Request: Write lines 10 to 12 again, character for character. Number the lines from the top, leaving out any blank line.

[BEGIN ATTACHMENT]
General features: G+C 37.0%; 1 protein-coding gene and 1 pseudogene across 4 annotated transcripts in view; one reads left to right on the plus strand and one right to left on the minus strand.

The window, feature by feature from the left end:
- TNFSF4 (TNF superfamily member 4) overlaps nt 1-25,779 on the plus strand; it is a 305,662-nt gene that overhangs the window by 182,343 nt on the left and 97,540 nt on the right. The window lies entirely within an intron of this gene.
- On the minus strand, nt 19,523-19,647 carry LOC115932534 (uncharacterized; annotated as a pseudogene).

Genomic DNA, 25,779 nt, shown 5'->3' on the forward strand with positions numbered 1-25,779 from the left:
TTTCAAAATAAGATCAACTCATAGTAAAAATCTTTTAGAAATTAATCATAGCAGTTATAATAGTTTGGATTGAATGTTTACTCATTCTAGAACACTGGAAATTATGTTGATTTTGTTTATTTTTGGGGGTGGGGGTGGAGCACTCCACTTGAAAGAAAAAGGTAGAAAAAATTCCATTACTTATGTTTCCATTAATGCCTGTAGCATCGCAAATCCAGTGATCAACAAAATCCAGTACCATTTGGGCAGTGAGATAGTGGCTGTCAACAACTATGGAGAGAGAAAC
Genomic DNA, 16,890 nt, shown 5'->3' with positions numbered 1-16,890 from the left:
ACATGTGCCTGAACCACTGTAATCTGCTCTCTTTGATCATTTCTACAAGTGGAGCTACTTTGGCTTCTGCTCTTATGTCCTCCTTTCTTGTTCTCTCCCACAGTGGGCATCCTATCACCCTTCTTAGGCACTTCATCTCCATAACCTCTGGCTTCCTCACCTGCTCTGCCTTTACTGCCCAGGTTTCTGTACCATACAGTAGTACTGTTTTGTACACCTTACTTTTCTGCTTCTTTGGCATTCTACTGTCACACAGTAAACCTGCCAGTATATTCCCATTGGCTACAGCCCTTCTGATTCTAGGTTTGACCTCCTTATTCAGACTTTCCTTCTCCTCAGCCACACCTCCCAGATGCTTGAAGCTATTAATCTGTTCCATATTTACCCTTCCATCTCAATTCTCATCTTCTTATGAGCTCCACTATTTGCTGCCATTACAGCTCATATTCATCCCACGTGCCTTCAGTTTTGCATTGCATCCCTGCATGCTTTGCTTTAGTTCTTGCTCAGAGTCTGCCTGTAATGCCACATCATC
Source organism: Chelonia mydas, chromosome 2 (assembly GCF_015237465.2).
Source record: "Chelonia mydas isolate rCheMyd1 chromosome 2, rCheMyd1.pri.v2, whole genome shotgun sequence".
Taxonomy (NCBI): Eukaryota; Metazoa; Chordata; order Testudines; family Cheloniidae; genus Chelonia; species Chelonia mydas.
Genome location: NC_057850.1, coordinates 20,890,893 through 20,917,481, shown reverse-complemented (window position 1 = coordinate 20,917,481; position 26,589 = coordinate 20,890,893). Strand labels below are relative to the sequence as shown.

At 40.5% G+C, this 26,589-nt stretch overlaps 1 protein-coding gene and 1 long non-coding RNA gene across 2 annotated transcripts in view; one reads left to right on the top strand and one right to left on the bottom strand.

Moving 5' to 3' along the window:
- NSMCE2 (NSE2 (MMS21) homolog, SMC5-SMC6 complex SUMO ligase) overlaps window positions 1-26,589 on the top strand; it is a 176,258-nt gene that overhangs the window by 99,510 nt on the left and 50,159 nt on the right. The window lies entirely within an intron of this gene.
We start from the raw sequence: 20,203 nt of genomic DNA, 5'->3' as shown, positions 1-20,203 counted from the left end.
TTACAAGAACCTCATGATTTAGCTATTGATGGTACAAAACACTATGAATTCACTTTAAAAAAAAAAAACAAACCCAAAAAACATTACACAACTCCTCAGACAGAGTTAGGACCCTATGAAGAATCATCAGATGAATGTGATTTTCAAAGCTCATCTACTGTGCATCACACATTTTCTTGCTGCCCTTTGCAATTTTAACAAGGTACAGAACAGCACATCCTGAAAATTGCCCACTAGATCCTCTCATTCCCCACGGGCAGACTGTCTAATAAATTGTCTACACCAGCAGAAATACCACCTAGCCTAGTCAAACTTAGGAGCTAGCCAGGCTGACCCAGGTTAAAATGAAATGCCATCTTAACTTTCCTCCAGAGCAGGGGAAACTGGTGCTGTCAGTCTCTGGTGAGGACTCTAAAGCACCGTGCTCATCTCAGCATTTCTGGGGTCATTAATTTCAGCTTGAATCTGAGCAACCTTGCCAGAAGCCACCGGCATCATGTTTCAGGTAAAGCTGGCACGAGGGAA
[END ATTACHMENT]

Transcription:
Source record: "Chelonia mydas isolate rCheMyd1 chromosome 2, rCheMyd1.pri.v2, whole genome shotgun sequence".
Taxonomy (NCBI): Eukaryota; Metazoa; Chordata; order Testudines; family Cheloniidae; genus Chelonia; species Chelonia mydas.
Genome location: NC_057850.1, coordinates 20,890,893 through 20,917,481, shown reverse-complemented (window position 1 = coordinate 20,917,481; position 26,589 = coordinate 20,890,893). Strand labels below are relative to the sequence as shown.